Nuclear Regulatory Commission inspectors found security deficiencies at the Diablo Canyon Nuclear Power Plant in March. Exactly what the inspectors found, though, is classified because of security concerns.
What little information is available to the public amounts to a cover letter sent to plant operators on July 23, saying inspectors found a problem of “greater than very low security significance.” The inspectors also found four other findings of “very low significance.” The letter gives no indication of what the security problems were.
PG&E, the utility company that owns the plant, won’t say more about the problems, citing security concerns. But Paul Flake, manager of nuclear communications for the company, said: “Shortly after the inspection, a number of issues were found, which were corrected before the inspectors left the site.”
When asked if the public or the plant had ever been in danger because of the security shortcomings cited in the letter, Flake referred to what he called Diablo Canyon’s “long history of safety since the beginning of the plant” and said the plant “remains safe and secure.”
“NRC’s force-on-force exercises realistically test a security force’s ability to protect and defend the plant against an attack,” said Victor Dricks, a public affairs officer for the commission. “An exercise that results in performance deficiencies is not an indication of a complete failure of the licensee’s protective strategy. Given the deficiencies that were identified, it is unlikely a terrorist attack would have been successful at Diablo Canyon.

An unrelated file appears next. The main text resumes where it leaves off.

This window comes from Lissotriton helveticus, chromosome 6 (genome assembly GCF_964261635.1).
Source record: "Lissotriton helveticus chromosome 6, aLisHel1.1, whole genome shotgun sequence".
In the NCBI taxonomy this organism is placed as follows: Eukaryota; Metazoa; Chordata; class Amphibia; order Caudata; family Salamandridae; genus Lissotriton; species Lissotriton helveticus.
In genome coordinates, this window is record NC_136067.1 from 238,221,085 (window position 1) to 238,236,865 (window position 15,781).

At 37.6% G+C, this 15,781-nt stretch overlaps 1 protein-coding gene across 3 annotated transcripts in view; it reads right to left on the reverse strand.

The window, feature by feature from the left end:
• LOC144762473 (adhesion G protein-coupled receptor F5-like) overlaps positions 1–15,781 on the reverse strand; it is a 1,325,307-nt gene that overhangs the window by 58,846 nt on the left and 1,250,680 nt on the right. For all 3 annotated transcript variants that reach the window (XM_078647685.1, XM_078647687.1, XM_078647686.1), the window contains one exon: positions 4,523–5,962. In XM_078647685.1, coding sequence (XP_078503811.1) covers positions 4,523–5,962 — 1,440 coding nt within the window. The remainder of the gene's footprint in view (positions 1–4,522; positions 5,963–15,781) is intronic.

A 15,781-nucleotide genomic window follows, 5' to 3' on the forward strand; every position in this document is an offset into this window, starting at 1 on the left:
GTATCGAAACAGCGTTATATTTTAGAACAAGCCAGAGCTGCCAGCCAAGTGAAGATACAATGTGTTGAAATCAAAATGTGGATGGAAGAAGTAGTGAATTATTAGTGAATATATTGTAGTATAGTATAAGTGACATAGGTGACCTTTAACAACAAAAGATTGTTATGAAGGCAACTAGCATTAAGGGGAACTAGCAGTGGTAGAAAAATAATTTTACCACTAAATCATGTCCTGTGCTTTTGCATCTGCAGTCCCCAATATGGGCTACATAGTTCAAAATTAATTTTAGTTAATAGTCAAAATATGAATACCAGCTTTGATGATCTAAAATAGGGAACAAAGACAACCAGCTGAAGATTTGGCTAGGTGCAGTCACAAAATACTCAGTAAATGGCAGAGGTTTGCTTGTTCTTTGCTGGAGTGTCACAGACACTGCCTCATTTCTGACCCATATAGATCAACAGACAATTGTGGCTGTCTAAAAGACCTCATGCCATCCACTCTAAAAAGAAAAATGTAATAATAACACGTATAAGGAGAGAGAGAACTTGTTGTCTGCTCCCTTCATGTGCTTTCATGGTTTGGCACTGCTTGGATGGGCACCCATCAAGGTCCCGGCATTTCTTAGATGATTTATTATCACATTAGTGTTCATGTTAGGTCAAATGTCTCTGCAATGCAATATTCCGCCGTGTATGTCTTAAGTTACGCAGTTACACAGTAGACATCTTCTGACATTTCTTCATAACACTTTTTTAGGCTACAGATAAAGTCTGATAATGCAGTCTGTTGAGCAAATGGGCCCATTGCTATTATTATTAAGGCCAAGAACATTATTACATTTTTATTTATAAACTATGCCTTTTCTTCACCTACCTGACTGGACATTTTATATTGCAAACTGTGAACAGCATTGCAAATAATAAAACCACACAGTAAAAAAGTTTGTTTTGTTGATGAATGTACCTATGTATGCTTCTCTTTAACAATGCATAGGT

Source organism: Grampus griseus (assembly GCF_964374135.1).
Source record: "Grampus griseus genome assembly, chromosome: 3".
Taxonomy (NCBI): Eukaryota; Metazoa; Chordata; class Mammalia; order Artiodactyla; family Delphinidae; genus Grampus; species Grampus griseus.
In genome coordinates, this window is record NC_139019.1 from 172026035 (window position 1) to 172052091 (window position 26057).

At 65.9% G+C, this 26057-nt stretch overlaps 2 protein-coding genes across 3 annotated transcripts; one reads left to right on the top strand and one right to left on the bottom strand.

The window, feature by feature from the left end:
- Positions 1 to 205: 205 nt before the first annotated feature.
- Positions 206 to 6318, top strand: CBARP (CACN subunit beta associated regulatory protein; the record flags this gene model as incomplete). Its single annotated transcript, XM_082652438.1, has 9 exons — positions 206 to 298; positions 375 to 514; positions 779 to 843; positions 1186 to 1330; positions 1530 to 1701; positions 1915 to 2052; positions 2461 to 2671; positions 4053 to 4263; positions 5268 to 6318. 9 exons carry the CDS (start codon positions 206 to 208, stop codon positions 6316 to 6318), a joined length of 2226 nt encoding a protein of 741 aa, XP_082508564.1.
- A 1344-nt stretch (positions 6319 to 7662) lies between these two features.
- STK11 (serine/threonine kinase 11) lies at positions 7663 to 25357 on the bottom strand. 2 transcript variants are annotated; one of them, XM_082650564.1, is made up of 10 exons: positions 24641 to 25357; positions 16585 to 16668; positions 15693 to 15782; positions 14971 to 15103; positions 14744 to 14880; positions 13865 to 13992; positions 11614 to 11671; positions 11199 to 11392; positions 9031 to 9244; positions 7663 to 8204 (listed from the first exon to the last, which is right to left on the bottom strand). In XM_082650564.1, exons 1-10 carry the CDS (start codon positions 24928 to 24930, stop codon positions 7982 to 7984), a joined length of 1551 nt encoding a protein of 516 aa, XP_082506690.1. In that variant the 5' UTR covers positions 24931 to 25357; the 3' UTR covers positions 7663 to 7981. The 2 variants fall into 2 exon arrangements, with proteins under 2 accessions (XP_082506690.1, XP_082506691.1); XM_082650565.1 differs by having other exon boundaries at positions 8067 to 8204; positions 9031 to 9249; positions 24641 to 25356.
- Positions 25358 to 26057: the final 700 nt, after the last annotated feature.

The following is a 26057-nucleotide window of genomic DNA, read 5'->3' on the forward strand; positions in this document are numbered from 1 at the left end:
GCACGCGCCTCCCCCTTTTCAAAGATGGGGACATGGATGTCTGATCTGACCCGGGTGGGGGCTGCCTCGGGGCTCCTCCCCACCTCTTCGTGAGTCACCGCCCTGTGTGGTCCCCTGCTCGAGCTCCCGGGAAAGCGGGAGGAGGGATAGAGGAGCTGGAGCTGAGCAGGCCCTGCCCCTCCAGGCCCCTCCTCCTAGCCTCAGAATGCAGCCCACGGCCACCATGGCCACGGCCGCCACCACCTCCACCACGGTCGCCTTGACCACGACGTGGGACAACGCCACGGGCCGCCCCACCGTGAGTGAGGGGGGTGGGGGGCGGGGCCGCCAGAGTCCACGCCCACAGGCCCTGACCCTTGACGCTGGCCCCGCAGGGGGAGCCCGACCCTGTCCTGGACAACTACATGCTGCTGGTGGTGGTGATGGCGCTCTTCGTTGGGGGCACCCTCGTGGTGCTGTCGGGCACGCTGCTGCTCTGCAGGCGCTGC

“Any deficiencies that are identified are corrected before the NRC team leaves the site. We have verified that the corrective actions have been effective and will conduct follow-up inspections to ensure they remain so. We are confident the plant is safe and secure.”
The NRC conducts security tests of all 104 nuclear power plants in the United States every three years.
Safety problems open to public scrutiny were revealed in an NRC first-quarter report of the power-plant inspections, which cited 15 instances of “minor issues” with the plant, including problems with auxiliary feed water trains, the failure of three control-room radiation monitors, and a failure to include power-plant equipment in a seismic interaction program. The plant had an accidental discharge of carbon dioxide in June, which triggered a full-scale alert at the plant for the first time.
PG&E has applied for a renewal of its license, which is set to expire in 2024.